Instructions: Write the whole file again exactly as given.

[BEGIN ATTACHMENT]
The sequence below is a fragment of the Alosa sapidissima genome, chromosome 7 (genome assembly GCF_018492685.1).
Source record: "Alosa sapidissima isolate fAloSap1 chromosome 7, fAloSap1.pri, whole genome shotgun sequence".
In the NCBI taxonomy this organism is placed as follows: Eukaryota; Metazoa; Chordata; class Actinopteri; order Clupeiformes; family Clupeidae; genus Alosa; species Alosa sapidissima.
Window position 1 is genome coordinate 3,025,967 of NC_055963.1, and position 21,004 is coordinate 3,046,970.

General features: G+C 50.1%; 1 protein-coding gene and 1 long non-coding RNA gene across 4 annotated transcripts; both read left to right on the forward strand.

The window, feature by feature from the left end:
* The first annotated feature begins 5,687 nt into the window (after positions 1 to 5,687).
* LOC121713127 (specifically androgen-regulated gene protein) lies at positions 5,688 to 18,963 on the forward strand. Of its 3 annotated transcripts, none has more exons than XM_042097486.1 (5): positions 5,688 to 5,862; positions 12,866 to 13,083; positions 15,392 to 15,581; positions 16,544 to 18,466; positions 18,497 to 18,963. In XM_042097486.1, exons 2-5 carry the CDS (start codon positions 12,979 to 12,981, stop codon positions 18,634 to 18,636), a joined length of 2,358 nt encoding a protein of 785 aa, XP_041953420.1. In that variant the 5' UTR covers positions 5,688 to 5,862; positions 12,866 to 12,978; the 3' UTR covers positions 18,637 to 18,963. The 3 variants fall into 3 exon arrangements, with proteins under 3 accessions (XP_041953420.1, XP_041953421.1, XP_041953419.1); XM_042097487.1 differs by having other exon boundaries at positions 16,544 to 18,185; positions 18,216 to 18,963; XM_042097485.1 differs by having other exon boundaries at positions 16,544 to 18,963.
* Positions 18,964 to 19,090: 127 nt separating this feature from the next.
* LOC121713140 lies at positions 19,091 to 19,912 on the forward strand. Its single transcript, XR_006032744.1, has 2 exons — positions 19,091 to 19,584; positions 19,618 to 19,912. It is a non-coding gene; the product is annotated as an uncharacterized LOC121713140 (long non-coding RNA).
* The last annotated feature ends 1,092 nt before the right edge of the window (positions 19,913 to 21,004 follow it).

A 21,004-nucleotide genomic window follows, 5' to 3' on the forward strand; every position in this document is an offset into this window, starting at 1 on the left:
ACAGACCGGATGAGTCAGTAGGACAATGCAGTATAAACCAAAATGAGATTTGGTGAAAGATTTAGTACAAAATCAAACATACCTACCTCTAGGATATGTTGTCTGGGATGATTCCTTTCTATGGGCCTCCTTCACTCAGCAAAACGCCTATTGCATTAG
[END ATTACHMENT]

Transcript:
The sequence below is a fragment of the Alosa sapidissima genome, chromosome 7 (genome assembly GCF_018492685.1).
Source record: "Alosa sapidissima isolate fAloSap1 chromosome 7, fAloSap1.pri, whole genome shotgun sequence".
In the NCBI taxonomy this organism is placed as follows: Eukaryota; Metazoa; Chordata; class Actinopteri; order Clupeiformes; family Clupeidae; genus Alosa; species Alosa sapidissima.
Window position 1 is genome coordinate 3,025,967 of NC_055963.1, and position 21,004 is coordinate 3,046,970.

General features: G+C 50.1%; 1 protein-coding gene and 1 long non-coding RNA gene across 4 annotated transcripts; both read left to right on the forward strand.

The window, feature by feature from the left end:
* The first annotated feature begins 5,687 nt into the window (after positions 1 to 5,687).
* LOC121713127 (specifically androgen-regulated gene protein) lies at positions 5,688 to 18,963 on the forward strand. Of its 3 annotated transcripts, none has more exons than XM_042097486.1 (5): positions 5,688 to 5,862; positions 12,866 to 13,083; positions 15,392 to 15,581; positions 16,544 to 18,466; positions 18,497 to 18,963. In XM_042097486.1, exons 2-5 carry the CDS (start codon positions 12,979 to 12,981, stop codon positions 18,634 to 18,636), a joined length of 2,358 nt encoding a protein of 785 aa, XP_041953420.1. In that variant the 5' UTR covers positions 5,688 to 5,862; positions 12,866 to 12,978; the 3' UTR covers positions 18,637 to 18,963. The 3 variants fall into 3 exon arrangements, with proteins under 3 accessions (XP_041953420.1, XP_041953421.1, XP_041953419.1); XM_042097487.1 differs by having other exon boundaries at positions 16,544 to 18,185; positions 18,216 to 18,963; XM_042097485.1 differs by having other exon boundaries at positions 16,544 to 18,963.
* Positions 18,964 to 19,090: 127 nt separating this feature from the next.
* LOC121713140 lies at positions 19,091 to 19,912 on the forward strand. Its single transcript, XR_006032744.1, has 2 exons — positions 19,091 to 19,584; positions 19,618 to 19,912. It is a non-coding gene; the product is annotated as an uncharacterized LOC121713140 (long non-coding RNA).
* The last annotated feature ends 1,092 nt before the right edge of the window (positions 19,913 to 21,004 follow it).

A 21,004-nucleotide genomic window follows, 5' to 3' on the forward strand; every position in this document is an offset into this window, starting at 1 on the left:
ACAGACCGGATGAGTCAGTAGGACAATGCAGTATAAACCAAAATGAGATTTGGTGAAAGATTTAGTACAAAATCAAACATACCTACCTCTAGGATATGTTGTCTGGGATGATTCCTTTCTATGGGCCTCCTTCACTCAGCAAAACGCCTATTGCATTAG